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When you have a construction project and a substantial investment on the line, it’s easy to get caught up in the initial costs. Budgets are thin. Timing is tight. Using less expensive materials will actually cost you more in the long run! With concrete, you know what you build is going to to be secure from Day One. There’s simply nothing safer or stronger - and that’s worth the investment.
Energy efficiency - Concrete’s thermal mass properties can save 5% or more in annual energy costs compared to softwood lumber.
Durable and resilient - Concrete is one of the few materials that can outlast disasters like hurricane and tornadoes, but also stands up to manmade threats.
Stands the test of time - Concrete structures are designed to last for centuries. Unlike other materials, concrete gets stronger over time.
Sustainability - Concrete’s strength, durability and energy efficiency make it an environmentally friendly material - especially when you consider the entire life cycle of the building.
Simple to use - If a material isn’t easy to use, it doesn’t matter how strong it is. Concrete can be molded into any shape, size, or design.
Safe and strong - Building with concrete gives you a fire-resistant structure. When combined with other fire safety systems, you can exceed building requirements - instead of just meeting them.
Value that lasts - Concrete won’t rot, mold, rust or deteriorate. It can also resist insects. It’s energy efficient and virtually maintenance-free - which means the resources you invest now will last for decade to come.
DOING OUR PART TO REDUCE GHGS
Cement production enjoys a relatively small footprint on many environmental metrics, however, it is energy and CO2 intensive. While cement is only a small component of a typical concrete mix, the cement sector is nonetheless deeply committed to reducing its GHGs and has made significant investments to that end.
In the last twenty years, we have reduced the energy required to make a tonne of cement by about 20%. Today, we are focusing on bringing lower carbon cements to market through a variety of strategies:
- Our recently introduced lower carbon cement Contempra reduces CO2 emissions by 10% compared to regular cement. If Contempra were to replace all cement consumed in Canada, it would save almost 1MT of GHG emissions per year;
- Substituting traditional fossil fuels, including coal, with lower carbon alternatives has the potential to yield significant GHG reductions across Canada. In leading jurisdictions, some cement facilities have achieved carbon intensity reductions of over 50% in the fuels they use; and,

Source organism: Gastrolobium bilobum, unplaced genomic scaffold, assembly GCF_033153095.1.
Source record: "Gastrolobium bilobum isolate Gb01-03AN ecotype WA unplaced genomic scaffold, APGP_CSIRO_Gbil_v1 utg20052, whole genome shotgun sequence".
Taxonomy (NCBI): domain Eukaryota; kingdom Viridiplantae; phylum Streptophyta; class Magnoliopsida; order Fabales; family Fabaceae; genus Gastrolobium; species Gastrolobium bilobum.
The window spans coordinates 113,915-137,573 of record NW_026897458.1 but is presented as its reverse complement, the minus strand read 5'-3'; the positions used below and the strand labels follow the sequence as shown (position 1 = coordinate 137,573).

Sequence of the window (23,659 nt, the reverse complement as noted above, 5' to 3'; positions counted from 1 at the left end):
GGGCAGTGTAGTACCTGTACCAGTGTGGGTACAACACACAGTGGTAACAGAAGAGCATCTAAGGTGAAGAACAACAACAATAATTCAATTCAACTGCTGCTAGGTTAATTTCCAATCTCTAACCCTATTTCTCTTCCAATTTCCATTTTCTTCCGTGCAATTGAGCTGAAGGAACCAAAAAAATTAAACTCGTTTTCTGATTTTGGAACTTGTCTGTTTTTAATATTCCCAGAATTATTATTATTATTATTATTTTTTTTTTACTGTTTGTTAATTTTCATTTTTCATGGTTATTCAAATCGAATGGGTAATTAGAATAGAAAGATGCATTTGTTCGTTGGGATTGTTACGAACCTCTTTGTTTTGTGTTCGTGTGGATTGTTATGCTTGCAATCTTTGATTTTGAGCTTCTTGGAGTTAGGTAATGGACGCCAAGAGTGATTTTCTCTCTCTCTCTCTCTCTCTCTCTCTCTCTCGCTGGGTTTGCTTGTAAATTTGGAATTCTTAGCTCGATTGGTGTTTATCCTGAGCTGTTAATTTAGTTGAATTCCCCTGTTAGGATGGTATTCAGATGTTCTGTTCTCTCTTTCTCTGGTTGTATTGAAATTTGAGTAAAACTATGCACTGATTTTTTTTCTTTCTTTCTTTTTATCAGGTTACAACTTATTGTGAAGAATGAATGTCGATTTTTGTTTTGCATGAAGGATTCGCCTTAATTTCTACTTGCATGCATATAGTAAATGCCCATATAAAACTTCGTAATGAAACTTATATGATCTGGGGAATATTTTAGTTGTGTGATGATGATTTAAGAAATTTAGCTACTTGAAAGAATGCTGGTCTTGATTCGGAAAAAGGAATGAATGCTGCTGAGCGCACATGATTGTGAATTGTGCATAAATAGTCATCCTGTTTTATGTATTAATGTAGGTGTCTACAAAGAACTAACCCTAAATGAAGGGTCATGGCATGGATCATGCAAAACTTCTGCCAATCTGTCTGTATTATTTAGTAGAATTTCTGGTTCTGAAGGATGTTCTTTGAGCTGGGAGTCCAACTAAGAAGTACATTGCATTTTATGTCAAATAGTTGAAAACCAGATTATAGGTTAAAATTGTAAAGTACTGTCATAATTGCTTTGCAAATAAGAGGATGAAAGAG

- We are making deep investments in potentially transformative technologies such as carbon capture and reuse to transform concrete into a “carbon sink”.
Building our communities in the age of climate change
The weather was once the worry of only farmers and parents dressing children for school. Today, climate change makes front page and business headlines. Stories of recent natural disasters and their impact on our economies have heightened everyone’s concern − and rightly so.
A 2011 United Nations report on disaster risk reduction identified that losses from disasters are rising faster than gains made through economic growth across many regions.
In Canada, the National Roundtable on the Environment and the Economy (NRTEE) predicted that by 2020, climate change impacts could cost the Canadian economy up to 1% of Gross Domestic Product (GDP), or $5 billion per year. That cost could climb to $43 billion per year by 2050. If 2013 was any indication, these predictions appear accurate. According to the Insurance Bureau of Canada, 2013 was the most expensive year on record for insurable losses in Canada, with $3.2 billion in weather-related claims. The 2013 Calgary flood alone is estimated to have cost upwards of $6 billion, including non-insurable losses.
A 2012 report from the Insurance Bureau of Canada stated that “climate change is likely responsible for the rising frequency and severity of extreme weather events, such as floods, storms, droughts and fires since warmer temperatures tend to produce more violent weather patterns.”
The scientific research indicates that our climate will continue to change, with rising temperatures and sea levels, fluctuating rainfall and snowfall patterns, and more unpredictable extremes ranging from floods to droughts and freezing winters. The certainty of that reality has a direct impact on how we define and grapple with the concept of sustainability.
While sustainability is most commonly understood in terms of reducing the immediate impact of human activity on the environment, climate change and other environmental and social pressures are illustrating that sustainability is an even more complex goal as we search for solutions responsive to a dynamic and changing world. As we strive to reduce greenhouse gases (GHGs) for example, we must also prepare for a world of more uncertain weather extremes wrought by changes to our climate that are by now inevitable.